So, why did the cases of Cryptococcus guttata appear regularly after decades of the tsunami? There is no answer to this question, but scientists speculate that it may be inextricably linked to climate warming. Scientists have found that in the past 40 years, the temperature on Vancouver Island has been rising slowly, with higher summer temperatures and warmer winters than before. This may provide a suitable living environment for Cryptococcus gordonii.
Of course, this view needs more evidence to support, and there are still many unsolved questions, such as whether Cryptococcus gordonii has really survived in the Pacific for decades? Are there large amounts of Cryptococcus gordonii in other areas baptized by the 1964 tsunami? Why did infections begin to appear regularly only decades after the 1964 tsunami? and many more.
Peculiar views trigger thinking
In fact, natural disasters not only cause direct loss of life and property, they can indeed help rare diseases break out. In 2011, a tornado swept across Joplin, Missouri, USA. After the tornado, some people injured in the wind disaster developed fever, wounds swelling and pain, and even skin necrosis. After examination, the doctor found that their wound was infected with the fungal sphingomycin. This fungus usually lives in soil, rotting wood or other organic matter. Tornadoes bring fungi into the air or some sharp objects, giving them the opportunity to come into contact with wounds on the human body and eventually cause infection. The same infection also occurred after the Indonesian tsunami in 2004.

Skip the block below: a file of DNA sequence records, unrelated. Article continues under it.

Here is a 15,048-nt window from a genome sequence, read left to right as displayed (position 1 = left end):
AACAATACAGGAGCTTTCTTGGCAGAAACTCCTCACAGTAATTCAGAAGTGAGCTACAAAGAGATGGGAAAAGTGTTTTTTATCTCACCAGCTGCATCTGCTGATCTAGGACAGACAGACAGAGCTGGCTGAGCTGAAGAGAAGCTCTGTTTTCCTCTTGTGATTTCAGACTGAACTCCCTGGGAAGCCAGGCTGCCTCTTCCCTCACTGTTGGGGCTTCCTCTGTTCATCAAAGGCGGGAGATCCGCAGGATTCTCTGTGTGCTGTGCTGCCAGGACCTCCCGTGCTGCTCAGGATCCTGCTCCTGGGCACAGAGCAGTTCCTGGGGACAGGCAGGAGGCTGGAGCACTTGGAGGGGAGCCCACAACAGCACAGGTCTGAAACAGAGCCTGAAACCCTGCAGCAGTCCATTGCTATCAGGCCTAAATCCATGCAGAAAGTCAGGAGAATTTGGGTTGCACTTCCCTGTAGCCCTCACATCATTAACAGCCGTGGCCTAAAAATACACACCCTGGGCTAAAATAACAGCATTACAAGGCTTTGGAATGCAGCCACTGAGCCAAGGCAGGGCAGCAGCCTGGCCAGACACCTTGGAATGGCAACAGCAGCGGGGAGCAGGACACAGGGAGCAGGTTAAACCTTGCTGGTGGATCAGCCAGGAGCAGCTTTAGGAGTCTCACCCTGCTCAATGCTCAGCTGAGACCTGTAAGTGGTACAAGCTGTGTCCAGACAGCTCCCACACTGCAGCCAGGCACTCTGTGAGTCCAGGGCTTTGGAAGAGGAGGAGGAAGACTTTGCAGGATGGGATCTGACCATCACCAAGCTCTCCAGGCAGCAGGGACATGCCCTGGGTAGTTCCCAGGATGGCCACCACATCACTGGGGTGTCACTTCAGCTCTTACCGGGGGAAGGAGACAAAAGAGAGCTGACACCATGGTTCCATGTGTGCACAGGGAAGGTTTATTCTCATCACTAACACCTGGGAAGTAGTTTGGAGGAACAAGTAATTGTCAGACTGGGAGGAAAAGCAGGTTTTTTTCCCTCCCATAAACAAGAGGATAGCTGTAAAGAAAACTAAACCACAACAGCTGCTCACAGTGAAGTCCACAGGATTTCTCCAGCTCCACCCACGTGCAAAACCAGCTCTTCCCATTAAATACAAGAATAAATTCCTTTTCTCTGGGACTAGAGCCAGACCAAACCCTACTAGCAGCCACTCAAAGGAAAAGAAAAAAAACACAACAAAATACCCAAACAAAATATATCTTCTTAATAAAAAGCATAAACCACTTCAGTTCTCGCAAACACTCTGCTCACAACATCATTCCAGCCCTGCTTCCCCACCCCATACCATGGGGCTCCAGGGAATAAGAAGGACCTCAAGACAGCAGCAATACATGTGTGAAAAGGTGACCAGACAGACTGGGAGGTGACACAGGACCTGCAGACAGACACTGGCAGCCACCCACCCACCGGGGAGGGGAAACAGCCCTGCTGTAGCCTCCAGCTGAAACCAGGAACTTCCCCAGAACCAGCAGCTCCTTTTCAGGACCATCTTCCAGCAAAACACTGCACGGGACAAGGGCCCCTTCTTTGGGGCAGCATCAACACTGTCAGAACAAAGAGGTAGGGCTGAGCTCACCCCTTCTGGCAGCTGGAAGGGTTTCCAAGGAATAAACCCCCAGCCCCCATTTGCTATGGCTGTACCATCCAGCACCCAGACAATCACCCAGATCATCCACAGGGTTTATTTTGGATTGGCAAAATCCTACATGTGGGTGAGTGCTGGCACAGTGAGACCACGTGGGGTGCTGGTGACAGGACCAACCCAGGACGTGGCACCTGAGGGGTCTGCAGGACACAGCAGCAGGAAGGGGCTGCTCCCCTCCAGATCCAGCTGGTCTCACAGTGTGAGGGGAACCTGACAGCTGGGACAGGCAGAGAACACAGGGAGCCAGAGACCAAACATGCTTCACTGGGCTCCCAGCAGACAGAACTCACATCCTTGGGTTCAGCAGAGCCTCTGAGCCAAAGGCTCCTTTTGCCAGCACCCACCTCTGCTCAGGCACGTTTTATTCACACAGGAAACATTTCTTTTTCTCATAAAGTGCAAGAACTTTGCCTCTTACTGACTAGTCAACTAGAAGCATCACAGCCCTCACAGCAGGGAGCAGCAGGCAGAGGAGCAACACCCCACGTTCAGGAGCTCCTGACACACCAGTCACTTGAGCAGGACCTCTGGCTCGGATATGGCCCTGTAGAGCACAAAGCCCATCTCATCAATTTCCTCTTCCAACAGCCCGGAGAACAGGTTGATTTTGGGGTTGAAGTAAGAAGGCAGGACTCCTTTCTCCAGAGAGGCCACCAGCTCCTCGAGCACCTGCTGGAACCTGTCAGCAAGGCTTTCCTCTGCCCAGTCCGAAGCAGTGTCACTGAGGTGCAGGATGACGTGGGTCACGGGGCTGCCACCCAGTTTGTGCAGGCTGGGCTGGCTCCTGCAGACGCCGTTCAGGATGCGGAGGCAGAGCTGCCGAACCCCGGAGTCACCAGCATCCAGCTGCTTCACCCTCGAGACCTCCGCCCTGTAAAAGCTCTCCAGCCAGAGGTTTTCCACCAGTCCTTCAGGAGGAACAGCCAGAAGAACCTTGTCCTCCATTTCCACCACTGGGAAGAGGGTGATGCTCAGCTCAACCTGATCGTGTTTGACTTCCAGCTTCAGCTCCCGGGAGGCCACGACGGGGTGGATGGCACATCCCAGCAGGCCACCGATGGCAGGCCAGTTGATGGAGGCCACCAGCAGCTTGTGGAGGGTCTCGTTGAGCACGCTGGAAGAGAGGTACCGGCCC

However, the fact that a large tsunami actually caused an outbreak of fungal infection 35 years later is somewhat unexpected. This means that the tsunami may be a hidden route to spread pathogens, and some pathogens may be lurking for a long time in some places that we often overlook (for example, Cryptococcus guttata may survive for decades in seawater). This is a wake-up call for scientists. If this view holds true, will tsunamis such as the 2004 Indonesian tsunami and the 2011 Japanese tsunami also trigger an outbreak of Cryptococcus gordonii or similar fungi? And if this view is confirmed, then scientists will need to think about the tsunami’s ability to transfer different kinds of pathogenic factors, and this view will also help scientists understand the role of natural forces in the spread of infectious diseases.